Oh … Carol Brown … the English lady, no … Cecily Brown. She’s a really good customer. Chuck Close is another good customer of ours. I’ve known Chuck for years. And Jeff Koons is a good customer.

What does he buy?

He has a team there. To buy paint. There’s a lot of commission painting that Jeff does, and then [Francisco] Clemente always has works in progress, but they have a lot of people with them. It’s like the old days, like Reubens is back again. It’s nothing unusual to have [assistants]. Who’s that artist …? … He doesn’t even paint his own paintings … Kostabi.

Oh, Mark Kostabi?

I make brushes for him. I make special things for him. There’s no such thing as ‘no’.

‘No’ is not a word I ever heard of. People know in my store, they know that if a customer asks for a specialty brush, they turn that kind of business over to me. I can get it. But we discovered years ago that the average profile of an arts supply customer is guess what? It’s a middle-aged woman. Truly.

What does that tell you?

A lot of them come into the store and I have to take them deadly seriously. A lot are not showing artists but when I was working with my father, the only serious women artists we had were Helen Frankenthaler and Louise Nevelson, but today I got lots of them.
A look inside the Gila Book, in which they sketch and paint wicked (and very funny) portraits of difficult customers.
The "Wall of Shame."
What do you think of the current mania to own art, that it’s become the ultimate status symbol?

Isn’t it wonderful? But let me chat about this because I lived through this and I’m a bit of an art collector myself, and I remember in ’87 the market fell apart because of greed. The art market got killed in the early 80s simply because of greed … I went to a Christie’s auction and the guy was trying to buy a Jasper Johns painting and the auctioneer said ‘You can put your hand down now, it’s yours.’ He was bidding against himself.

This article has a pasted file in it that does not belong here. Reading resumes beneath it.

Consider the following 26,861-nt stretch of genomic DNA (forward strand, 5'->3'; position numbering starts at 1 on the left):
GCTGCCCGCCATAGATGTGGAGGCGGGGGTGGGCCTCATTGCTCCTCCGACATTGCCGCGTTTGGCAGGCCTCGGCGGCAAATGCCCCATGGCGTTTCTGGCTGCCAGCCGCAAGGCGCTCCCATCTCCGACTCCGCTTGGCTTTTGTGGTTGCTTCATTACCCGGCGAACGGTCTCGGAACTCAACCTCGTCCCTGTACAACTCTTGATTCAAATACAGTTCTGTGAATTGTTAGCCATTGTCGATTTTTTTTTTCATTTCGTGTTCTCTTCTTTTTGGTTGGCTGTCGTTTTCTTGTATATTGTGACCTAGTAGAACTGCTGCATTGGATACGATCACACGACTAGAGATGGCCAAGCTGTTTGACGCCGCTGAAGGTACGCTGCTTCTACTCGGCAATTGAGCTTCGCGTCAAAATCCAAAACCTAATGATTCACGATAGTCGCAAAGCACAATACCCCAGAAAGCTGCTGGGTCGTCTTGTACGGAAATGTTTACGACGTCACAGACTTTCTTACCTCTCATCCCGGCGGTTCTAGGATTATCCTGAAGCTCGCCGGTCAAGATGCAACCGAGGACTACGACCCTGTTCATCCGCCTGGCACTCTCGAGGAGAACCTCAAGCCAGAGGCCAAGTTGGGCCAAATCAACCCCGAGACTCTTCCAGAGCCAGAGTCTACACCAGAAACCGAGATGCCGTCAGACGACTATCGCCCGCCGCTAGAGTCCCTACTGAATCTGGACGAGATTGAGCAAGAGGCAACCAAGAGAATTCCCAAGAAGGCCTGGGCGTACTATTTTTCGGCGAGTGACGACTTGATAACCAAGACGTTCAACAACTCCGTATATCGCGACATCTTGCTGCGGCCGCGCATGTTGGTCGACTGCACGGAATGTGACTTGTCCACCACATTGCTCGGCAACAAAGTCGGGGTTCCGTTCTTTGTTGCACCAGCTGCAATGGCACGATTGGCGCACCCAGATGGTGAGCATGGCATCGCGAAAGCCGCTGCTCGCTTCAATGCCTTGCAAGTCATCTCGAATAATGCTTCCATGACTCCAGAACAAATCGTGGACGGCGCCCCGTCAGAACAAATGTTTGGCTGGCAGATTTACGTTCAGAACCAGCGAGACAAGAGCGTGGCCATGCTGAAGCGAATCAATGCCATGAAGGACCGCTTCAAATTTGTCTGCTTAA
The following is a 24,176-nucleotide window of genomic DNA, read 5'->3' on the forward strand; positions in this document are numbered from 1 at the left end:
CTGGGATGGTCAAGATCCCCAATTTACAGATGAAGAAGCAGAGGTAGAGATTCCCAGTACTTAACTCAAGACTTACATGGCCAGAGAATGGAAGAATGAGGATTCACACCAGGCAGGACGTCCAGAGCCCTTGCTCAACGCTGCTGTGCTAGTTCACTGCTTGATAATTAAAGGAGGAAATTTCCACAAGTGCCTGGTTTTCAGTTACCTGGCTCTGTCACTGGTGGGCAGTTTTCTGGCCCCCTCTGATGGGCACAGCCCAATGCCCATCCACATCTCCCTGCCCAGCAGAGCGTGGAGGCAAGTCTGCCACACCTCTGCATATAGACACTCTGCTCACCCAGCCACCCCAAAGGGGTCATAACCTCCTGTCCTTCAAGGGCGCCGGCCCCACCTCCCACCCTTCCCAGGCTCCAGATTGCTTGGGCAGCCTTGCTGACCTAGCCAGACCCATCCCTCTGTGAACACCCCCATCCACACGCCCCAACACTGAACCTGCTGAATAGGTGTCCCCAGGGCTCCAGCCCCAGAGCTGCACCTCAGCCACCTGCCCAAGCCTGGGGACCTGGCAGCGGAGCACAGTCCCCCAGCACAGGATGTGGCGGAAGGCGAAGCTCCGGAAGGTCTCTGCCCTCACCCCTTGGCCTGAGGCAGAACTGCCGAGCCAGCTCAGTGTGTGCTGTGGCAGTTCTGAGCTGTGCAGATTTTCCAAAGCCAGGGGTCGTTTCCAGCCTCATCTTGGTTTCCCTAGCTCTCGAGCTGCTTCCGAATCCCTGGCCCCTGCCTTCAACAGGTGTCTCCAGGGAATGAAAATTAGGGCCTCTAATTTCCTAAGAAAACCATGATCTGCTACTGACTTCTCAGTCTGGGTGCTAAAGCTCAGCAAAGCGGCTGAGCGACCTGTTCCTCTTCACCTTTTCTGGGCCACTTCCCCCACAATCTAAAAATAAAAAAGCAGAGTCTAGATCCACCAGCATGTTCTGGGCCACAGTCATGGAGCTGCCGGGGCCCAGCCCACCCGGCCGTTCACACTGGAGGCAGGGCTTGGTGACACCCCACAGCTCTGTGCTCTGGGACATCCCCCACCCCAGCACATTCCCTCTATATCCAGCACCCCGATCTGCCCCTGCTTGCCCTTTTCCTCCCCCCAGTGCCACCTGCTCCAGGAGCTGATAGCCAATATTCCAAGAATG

One of the things I have known about collecting art and antiques is that in days of low interest, the smart money went into collectibles.

Do artists ever trade art for art supplies?

Not so much anymore. Years ago it was more prevalent.

 But you must have some interesting stuff.

I’ve got some interesting stuff. On my birthday 15 years ago, Lisa de Kooning asked me to bring a  mat–cutter out to East Hampton … so I’m driving out on a snowy day on my birthday in December and I bring it out to Lisa. I told Lisa it was my birthday and so we come inside the studio, whether he [Willem de Kooning] remembered me or not I’m not sure because many times when the beginning of Alzheimer’s starts setting in they fake it,  but he did remember the store. So she tells Bill, while we’re drinking some vile coffee, that today is Steve’s birthday. So he goes into his tabouret and pulls out a drawing and writes on the drawing ‘Happy B-Day. Love Bill.’ I put it in an envelope. My hands were shaking.
Back on the first floor.
Which other artists do you collect?

Of course I have to be very careful opening up my Christmas mail because sometimes there’s prints. But anything I’ve ever gotten ... really I bought it. I collect names and the artists that I have in my home are all customers. That’s the minimum requirement. Only customers. I have a Hockney, I have two Stellas, I have a Motherwell.

So what do you get out of this line of work?

I am not really as friendly with the artists as somebody who might misread me. I’ve had dinner with a couple of them but for the most part I don’t invade their world. I don’t want to come off greedy. But Tom Wesselmann wrote me the most wonderful letter one day just telling me in writing how important it was for him that I existed and provided the services that I do. It made me feel very glad that I do what I do because nobody would understand … I love this stuff.

— Sian Ballen and Lesley Hauge; photographs by Jeffrey Hirsch




© 2013 David Patrick Columbia & Jeffrey Hirsch/NewYorkSocialDiary.com